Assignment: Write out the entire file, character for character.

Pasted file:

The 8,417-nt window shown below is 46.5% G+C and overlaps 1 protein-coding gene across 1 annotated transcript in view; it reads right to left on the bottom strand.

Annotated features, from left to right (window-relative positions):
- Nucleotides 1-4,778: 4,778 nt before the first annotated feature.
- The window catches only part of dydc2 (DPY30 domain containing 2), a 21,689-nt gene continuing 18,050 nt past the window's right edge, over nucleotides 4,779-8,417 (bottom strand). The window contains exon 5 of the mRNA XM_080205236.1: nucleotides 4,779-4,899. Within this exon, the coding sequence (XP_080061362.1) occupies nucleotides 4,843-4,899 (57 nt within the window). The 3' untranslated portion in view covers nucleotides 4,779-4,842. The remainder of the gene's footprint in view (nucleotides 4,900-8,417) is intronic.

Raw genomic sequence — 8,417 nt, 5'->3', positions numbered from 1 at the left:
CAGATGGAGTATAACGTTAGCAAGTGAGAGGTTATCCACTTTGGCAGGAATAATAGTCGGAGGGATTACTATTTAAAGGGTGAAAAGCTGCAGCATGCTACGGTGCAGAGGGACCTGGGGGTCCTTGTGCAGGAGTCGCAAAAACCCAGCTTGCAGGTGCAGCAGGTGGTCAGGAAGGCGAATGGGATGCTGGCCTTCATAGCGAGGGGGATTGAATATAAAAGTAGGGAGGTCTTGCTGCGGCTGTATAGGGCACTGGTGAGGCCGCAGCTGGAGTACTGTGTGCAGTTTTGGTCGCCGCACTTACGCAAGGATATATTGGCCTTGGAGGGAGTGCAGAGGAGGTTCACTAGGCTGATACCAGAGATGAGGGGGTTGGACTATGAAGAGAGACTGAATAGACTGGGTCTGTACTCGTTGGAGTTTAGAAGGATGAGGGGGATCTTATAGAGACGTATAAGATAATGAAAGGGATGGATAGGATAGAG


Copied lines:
The 8,417-nt window shown below is 46.5% G+C and overlaps 1 protein-coding gene across 1 annotated transcript in view; it reads right to left on the bottom strand.

Annotated features, from left to right (window-relative positions):
- Nucleotides 1-4,778: 4,778 nt before the first annotated feature.
- The window catches only part of dydc2 (DPY30 domain containing 2), a 21,689-nt gene continuing 18,050 nt past the window's right edge, over nucleotides 4,779-8,417 (bottom strand). The window contains exon 5 of the mRNA XM_080205236.1: nucleotides 4,779-4,899. Within this exon, the coding sequence (XP_080061362.1) occupies nucleotides 4,843-4,899 (57 nt within the window). The 3' untranslated portion in view covers nucleotides 4,779-4,842. The remainder of the gene's footprint in view (nucleotides 4,900-8,417) is intronic.

Raw genomic sequence — 8,417 nt, 5'->3', positions numbered from 1 at the left:
CAGATGGAGTATAACGTTAGCAAGTGAGAGGTTATCCACTTTGGCAGGAATAATAGTCGGAGGGATTACTATTTAAAGGGTGAAAAGCTGCAGCATGCTACGGTGCAGAGGGACCTGGGGGTCCTTGTGCAGGAGTCGCAAAAACCCAGCTTGCAGGTGCAGCAGGTGGTCAGGAAGGCGAATGGGATGCTGGCCTTCATAGCGAGGGGGATTGAATATAAAAGTAGGGAGGTCTTGCTGCGGCTGTATAGGGCACTGGTGAGGCCGCAGCTGGAGTACTGTGTGCAGTTTTGGTCGCCGCACTTACGCAAGGATATATTGGCCTTGGAGGGAGTGCAGAGGAGGTTCACTAGGCTGATACCAGAGATGAGGGGGTTGGACTATGAAGAGAGACTGAATAGACTGGGTCTGTACTCGTTGGAGTTTAGAAGGATGAGGGGGATCTTATAGAGACGTATAAGATAATGAAAGGGATGGATAGGATAGAG